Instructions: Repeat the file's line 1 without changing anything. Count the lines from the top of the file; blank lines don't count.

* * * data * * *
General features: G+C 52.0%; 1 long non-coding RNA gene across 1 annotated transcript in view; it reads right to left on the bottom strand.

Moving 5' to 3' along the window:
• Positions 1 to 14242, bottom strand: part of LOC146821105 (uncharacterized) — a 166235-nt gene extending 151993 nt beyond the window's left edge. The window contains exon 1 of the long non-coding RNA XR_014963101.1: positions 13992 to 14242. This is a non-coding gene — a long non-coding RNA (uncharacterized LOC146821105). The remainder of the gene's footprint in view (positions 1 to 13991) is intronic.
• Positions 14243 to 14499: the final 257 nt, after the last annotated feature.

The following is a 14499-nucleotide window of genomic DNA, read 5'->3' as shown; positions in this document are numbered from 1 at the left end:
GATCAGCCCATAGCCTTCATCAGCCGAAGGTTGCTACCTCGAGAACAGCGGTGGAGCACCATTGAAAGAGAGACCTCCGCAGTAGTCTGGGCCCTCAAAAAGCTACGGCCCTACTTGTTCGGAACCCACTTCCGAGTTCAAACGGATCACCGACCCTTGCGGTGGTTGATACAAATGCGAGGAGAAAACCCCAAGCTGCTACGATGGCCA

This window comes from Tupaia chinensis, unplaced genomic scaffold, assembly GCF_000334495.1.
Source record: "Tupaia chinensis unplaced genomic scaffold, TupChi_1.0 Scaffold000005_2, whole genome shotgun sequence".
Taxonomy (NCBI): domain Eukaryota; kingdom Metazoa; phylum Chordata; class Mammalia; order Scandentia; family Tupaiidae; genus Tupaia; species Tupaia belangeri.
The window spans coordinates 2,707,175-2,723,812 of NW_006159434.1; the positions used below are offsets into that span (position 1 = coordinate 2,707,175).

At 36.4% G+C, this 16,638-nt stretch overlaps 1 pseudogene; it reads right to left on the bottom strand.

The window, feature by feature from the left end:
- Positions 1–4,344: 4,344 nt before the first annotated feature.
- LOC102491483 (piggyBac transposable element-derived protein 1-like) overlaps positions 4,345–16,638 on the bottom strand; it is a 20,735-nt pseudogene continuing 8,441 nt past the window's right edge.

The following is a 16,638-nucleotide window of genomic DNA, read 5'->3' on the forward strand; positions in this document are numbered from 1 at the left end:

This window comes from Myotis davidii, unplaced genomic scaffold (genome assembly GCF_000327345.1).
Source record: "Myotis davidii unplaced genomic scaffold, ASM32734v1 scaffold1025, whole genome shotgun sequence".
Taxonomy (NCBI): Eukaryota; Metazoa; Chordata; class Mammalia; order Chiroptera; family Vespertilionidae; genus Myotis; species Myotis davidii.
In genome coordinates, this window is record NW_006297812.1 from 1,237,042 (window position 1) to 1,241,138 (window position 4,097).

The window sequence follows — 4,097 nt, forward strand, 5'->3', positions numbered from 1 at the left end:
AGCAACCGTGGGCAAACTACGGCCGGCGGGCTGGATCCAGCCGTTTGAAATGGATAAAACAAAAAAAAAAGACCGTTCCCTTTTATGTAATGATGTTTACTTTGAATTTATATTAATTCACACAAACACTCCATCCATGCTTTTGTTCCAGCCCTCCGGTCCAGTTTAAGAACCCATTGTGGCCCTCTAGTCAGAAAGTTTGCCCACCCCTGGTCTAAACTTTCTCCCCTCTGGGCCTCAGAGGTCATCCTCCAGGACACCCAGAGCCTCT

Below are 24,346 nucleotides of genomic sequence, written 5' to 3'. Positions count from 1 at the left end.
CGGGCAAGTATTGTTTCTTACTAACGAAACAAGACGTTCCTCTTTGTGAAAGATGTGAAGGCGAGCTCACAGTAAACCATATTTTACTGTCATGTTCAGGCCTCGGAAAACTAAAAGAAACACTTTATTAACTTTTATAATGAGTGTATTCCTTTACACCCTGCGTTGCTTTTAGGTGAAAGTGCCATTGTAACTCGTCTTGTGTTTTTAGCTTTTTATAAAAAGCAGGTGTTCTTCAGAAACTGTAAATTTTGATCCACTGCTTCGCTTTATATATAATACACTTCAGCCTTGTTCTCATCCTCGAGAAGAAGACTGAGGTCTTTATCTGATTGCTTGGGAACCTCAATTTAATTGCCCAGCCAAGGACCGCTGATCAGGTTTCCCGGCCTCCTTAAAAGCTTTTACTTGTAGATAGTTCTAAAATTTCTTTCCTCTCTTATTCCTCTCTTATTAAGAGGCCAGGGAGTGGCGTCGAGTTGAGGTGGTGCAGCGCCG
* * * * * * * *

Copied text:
General features: G+C 52.0%; 1 long non-coding RNA gene across 1 annotated transcript in view; it reads right to left on the bottom strand.